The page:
Podcast: Hunter Valley locals reflect on an uncertain future

When white man first laid eyes on what is now Newcastle, more than 2 centuries ago, the first thing he noticed was rich seams of black marking the area's towering yellow and pink sandstone headlands: coal.

Since then, we've cast further and further out into the Hunter Valley in search of the stuff. Whole communities have risen up out of the dark soil, established on lucrative and consistent mining money which now supports around 14,000 jobs in the region - many of them extremely well paid.
Warrick Jordan co-ordinator Hunter Jobs Alliance. Picture: Simone De Peak / ACM / Newcastle Herald

 Warrick Jordan co-ordinator Hunter Jobs Alliance. Picture: Simone De Peak / ACM / Newcastle Herald

The region has stared down big changes in the past - BHP used to have a steelworks in Newcastle which, at its peak in the late 60s, consistently employed over 10,000 people.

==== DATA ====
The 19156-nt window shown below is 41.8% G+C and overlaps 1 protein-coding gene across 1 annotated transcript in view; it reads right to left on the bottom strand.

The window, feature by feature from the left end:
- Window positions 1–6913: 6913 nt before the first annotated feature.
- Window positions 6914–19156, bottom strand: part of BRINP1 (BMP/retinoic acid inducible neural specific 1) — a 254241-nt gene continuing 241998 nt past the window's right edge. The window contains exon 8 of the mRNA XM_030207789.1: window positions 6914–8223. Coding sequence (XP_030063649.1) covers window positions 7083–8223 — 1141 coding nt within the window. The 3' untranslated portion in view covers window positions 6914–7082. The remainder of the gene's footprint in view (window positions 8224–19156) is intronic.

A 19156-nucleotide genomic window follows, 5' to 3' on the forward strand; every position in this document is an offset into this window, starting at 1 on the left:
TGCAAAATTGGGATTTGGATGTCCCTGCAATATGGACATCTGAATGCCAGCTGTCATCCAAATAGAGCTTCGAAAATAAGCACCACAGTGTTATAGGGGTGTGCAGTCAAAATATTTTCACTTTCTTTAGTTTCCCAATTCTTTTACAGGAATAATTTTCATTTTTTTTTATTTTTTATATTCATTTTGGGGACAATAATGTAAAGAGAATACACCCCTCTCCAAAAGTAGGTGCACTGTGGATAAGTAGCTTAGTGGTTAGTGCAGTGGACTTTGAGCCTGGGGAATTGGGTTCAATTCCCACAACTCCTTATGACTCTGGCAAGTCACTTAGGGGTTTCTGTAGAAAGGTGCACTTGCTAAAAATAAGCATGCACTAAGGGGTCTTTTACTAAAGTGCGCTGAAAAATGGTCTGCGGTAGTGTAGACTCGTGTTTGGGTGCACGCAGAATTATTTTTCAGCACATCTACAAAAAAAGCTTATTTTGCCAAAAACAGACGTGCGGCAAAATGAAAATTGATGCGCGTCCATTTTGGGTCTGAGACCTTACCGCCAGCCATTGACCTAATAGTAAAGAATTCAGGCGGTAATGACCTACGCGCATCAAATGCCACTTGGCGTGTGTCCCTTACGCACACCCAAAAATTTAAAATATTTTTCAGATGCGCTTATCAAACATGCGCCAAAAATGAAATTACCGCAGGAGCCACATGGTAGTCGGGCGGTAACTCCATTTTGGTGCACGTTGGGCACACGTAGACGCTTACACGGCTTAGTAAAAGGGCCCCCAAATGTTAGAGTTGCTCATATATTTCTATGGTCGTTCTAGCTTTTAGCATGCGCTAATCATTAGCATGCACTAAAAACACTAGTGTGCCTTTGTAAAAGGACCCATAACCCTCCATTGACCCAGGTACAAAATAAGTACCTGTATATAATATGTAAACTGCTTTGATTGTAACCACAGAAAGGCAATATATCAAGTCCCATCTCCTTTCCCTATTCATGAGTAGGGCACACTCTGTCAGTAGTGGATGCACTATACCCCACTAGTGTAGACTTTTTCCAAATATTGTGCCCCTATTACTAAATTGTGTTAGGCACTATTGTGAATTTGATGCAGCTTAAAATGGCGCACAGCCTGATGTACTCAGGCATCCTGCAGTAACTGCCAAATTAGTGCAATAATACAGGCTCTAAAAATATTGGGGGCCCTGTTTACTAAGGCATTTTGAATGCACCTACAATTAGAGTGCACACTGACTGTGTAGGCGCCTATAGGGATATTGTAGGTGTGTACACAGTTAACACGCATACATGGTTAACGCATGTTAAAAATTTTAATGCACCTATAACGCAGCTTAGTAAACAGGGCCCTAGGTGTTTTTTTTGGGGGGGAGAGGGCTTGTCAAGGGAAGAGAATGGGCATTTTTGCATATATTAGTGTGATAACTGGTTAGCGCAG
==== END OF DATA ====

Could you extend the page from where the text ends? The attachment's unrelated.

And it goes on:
With thousands of workers still on site, BHP closed in the 90s, scarring the city for a decade.

The sky isn't falling in tomorrow, but it is a long term challenge. And we need to have institutions and capacity that reflect that and not be subject to political cycles or cuts and changes in funding.

Warrick Jordan, head of the Hunter Jobs Alliance

The Hunter is looking to avoid a repeat of this economic loss, as the closure of three large coal fired power stations in the region puts secure jobs at risk.

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Listen to the podcast and read the article published in the Redland City Bulletin 24th February 2022